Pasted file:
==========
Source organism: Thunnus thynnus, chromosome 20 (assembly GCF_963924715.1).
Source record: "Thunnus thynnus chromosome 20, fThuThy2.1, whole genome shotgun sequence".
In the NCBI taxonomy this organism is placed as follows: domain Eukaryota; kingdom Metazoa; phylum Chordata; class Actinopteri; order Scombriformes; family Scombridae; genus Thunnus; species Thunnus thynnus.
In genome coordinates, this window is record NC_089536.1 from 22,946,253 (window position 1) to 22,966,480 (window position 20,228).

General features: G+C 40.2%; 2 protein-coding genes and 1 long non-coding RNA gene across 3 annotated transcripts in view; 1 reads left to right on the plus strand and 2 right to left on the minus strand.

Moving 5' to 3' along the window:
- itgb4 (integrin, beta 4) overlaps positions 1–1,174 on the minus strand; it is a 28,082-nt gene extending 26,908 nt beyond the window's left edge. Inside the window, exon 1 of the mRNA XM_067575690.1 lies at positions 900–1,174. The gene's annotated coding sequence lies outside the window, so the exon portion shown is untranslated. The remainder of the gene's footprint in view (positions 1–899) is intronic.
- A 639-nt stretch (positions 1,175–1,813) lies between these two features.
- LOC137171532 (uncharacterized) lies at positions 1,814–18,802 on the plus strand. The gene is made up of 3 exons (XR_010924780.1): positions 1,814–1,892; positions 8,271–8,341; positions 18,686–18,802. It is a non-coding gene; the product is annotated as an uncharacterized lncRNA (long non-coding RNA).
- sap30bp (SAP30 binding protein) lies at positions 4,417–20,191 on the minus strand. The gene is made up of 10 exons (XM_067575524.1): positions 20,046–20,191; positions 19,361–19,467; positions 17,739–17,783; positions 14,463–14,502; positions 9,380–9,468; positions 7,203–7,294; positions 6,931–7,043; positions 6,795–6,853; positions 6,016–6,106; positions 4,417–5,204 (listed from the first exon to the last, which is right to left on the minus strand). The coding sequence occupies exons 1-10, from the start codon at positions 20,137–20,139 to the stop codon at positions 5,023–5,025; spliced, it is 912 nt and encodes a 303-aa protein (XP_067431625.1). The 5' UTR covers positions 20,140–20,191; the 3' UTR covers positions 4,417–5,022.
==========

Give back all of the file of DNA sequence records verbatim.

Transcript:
Source organism: Thunnus thynnus, chromosome 20 (assembly GCF_963924715.1).
Source record: "Thunnus thynnus chromosome 20, fThuThy2.1, whole genome shotgun sequence".
In the NCBI taxonomy this organism is placed as follows: domain Eukaryota; kingdom Metazoa; phylum Chordata; class Actinopteri; order Scombriformes; family Scombridae; genus Thunnus; species Thunnus thynnus.
In genome coordinates, this window is record NC_089536.1 from 22,946,253 (window position 1) to 22,966,480 (window position 20,228).

General features: G+C 40.2%; 2 protein-coding genes and 1 long non-coding RNA gene across 3 annotated transcripts in view; 1 reads left to right on the plus strand and 2 right to left on the minus strand.

Moving 5' to 3' along the window:
- itgb4 (integrin, beta 4) overlaps positions 1–1,174 on the minus strand; it is a 28,082-nt gene extending 26,908 nt beyond the window's left edge. Inside the window, exon 1 of the mRNA XM_067575690.1 lies at positions 900–1,174. The gene's annotated coding sequence lies outside the window, so the exon portion shown is untranslated. The remainder of the gene's footprint in view (positions 1–899) is intronic.
- A 639-nt stretch (positions 1,175–1,813) lies between these two features.
- LOC137171532 (uncharacterized) lies at positions 1,814–18,802 on the plus strand. The gene is made up of 3 exons (XR_010924780.1): positions 1,814–1,892; positions 8,271–8,341; positions 18,686–18,802. It is a non-coding gene; the product is annotated as an uncharacterized lncRNA (long non-coding RNA).
- sap30bp (SAP30 binding protein) lies at positions 4,417–20,191 on the minus strand. The gene is made up of 10 exons (XM_067575524.1): positions 20,046–20,191; positions 19,361–19,467; positions 17,739–17,783; positions 14,463–14,502; positions 9,380–9,468; positions 7,203–7,294; positions 6,931–7,043; positions 6,795–6,853; positions 6,016–6,106; positions 4,417–5,204 (listed from the first exon to the last, which is right to left on the minus strand). The coding sequence occupies exons 1-10, from the start codon at positions 20,137–20,139 to the stop codon at positions 5,023–5,025; spliced, it is 912 nt and encodes a 303-aa protein (XP_067431625.1). The 5' UTR covers positions 20,140–20,191; the 3' UTR covers positions 4,417–5,022.